brown gray nun is a unique sculpture that belongs to Ugo Rondinone's new body of work, nuns + monks. Conceived on the occasion of the artist's 2020 solo exhibition at Esther Schipper, Berlin, the 3-meter tall sculpture is made of two parts – the body and the head – that form the basic shape of a human body wrapped in a cloak. Made in painted bronze, the sculptures were conceived from limestone models, scans of which were “three-dimensionalized” within a digital program. Each sculpture weighs 450 kg approx.
The sculptures of nuns + monks present themselves in their original beauty. An "archaic" beauty that brings to mind two other groups of works by the artist: the raw stone figures of Human Nature in Rockefeller Plaza, 2013, and the neon-colored stone mountains Seven Magic Mountains in the desert of Nevada, 2016. These groups are the study and enjoyment of naturally formed stones as objects of beauty and contemplation, and in turn generate personal, meditative states of looking in which the boundaries between the outside world and internally visualized spaces break down. In doing so, Rondinone makes sculptures of what it means and feels like to see, whether this is understood to be a physical or metaphysical phenomenon.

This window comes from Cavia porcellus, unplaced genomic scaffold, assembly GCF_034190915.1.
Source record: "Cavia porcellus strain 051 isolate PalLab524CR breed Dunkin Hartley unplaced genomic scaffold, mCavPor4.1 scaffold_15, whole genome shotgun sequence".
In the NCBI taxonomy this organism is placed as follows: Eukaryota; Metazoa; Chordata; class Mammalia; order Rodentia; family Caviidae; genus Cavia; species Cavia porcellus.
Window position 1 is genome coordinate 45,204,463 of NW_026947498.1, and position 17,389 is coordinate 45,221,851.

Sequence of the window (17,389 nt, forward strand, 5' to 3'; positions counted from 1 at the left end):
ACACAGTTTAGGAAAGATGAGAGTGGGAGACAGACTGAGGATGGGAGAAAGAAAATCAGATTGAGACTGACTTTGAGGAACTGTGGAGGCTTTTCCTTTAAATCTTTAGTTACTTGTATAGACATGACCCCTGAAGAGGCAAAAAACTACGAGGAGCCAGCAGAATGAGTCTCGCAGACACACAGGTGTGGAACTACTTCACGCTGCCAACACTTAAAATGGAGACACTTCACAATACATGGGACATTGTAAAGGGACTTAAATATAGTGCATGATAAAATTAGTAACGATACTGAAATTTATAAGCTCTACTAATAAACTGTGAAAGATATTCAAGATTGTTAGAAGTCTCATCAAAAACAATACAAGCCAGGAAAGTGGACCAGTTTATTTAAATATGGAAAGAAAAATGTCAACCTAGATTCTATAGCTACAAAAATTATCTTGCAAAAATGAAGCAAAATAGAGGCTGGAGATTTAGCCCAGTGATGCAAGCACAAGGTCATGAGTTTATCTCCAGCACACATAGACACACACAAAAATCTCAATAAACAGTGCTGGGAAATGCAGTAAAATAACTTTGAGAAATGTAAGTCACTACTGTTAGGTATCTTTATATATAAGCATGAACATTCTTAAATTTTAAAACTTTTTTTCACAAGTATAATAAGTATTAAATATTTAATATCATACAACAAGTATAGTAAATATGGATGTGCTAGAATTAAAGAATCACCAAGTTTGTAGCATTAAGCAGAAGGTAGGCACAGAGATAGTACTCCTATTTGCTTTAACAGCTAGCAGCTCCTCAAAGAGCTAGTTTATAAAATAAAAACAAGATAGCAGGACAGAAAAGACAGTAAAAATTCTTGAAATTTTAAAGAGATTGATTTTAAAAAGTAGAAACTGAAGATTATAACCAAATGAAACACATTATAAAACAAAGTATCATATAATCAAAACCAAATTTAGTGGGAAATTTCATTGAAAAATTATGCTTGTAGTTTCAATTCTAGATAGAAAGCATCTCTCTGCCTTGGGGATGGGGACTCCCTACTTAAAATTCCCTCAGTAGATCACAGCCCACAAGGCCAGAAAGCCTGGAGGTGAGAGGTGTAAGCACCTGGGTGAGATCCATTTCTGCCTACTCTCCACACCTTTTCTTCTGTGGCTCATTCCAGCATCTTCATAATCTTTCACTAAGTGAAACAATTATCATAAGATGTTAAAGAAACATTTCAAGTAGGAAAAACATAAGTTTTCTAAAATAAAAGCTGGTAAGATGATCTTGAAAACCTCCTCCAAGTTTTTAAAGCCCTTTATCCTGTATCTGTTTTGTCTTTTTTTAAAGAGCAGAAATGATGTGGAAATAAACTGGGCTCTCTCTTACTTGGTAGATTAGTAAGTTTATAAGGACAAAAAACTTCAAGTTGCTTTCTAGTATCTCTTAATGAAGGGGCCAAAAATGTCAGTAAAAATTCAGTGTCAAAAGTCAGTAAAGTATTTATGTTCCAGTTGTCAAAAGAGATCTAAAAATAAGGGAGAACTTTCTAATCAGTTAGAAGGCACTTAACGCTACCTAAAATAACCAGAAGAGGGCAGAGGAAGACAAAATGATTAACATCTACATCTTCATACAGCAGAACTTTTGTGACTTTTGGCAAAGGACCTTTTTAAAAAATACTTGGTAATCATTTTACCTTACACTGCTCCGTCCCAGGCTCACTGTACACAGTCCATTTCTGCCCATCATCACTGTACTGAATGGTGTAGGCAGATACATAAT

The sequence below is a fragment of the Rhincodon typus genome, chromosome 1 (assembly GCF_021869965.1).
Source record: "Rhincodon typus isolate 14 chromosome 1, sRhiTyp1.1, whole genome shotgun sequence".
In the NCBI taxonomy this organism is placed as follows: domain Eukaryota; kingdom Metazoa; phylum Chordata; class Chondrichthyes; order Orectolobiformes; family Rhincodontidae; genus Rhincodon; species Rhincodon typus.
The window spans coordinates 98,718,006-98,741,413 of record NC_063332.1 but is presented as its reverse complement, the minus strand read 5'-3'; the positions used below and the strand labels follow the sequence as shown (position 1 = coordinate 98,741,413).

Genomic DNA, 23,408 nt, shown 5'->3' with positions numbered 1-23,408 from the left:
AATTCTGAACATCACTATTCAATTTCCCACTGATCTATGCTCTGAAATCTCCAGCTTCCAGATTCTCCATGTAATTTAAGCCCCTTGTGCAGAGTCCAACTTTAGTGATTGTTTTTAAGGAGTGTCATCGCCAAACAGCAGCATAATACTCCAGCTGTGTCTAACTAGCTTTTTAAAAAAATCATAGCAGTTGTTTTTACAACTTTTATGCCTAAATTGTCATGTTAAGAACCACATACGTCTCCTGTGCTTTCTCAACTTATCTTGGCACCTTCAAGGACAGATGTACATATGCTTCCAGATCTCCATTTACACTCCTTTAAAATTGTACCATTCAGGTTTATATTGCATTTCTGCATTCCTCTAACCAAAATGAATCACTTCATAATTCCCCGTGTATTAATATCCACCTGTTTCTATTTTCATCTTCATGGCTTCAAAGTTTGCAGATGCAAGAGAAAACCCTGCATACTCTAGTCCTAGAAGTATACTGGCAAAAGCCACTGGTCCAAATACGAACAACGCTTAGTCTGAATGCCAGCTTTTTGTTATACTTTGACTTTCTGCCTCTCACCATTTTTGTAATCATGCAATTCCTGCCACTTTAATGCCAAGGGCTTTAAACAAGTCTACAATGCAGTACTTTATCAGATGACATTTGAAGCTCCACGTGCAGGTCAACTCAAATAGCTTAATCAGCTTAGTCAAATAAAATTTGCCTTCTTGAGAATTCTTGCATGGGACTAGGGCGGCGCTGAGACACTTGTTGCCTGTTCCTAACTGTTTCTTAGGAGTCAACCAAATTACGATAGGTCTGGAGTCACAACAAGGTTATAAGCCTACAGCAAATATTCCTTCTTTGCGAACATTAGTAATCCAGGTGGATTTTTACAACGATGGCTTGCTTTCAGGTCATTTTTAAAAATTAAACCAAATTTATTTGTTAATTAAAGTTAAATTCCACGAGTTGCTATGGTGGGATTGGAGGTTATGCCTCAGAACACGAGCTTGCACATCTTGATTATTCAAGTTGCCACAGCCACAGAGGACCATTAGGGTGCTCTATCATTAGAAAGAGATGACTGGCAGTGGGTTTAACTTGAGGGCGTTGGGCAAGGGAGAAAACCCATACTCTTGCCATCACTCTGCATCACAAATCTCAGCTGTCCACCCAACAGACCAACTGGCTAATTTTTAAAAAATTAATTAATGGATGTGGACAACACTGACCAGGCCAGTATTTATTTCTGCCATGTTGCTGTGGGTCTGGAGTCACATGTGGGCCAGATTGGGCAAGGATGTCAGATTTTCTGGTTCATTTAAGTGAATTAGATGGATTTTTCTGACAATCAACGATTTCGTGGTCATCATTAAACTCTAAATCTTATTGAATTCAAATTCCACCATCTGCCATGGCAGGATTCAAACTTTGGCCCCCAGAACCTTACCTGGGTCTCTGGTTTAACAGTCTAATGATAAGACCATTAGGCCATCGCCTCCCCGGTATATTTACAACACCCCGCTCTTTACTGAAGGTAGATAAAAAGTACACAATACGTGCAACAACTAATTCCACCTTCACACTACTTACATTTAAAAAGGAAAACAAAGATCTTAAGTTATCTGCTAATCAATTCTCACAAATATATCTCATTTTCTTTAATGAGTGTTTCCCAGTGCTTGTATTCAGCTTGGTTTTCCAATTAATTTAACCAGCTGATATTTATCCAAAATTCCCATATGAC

The series nuns + monks continues to address this dual reflection between the inner self and the natural world. Just as the external world one sees is inseparable from the internal structures of oneself, nuns + monks allows such layers of signification to come in and out of focus, prompting the viewer to revel in the pure sensory experience of color, form and mass while simultaneously engender in an altogether contemporary version of the sublime.
The creation of these works was nourished by Rondinone’s assiduous frequentation of the medieval sculpture department at the Metropolitan Museum in New York, and in addition by a powerful confrontation with Giacomo Manzù's cardinals (born Giacomo Manzoni, 1908-1991), whose own particular modernity, permeated by a classicism that defies time and categorization, inevitably corresponded to Rondinone's interest.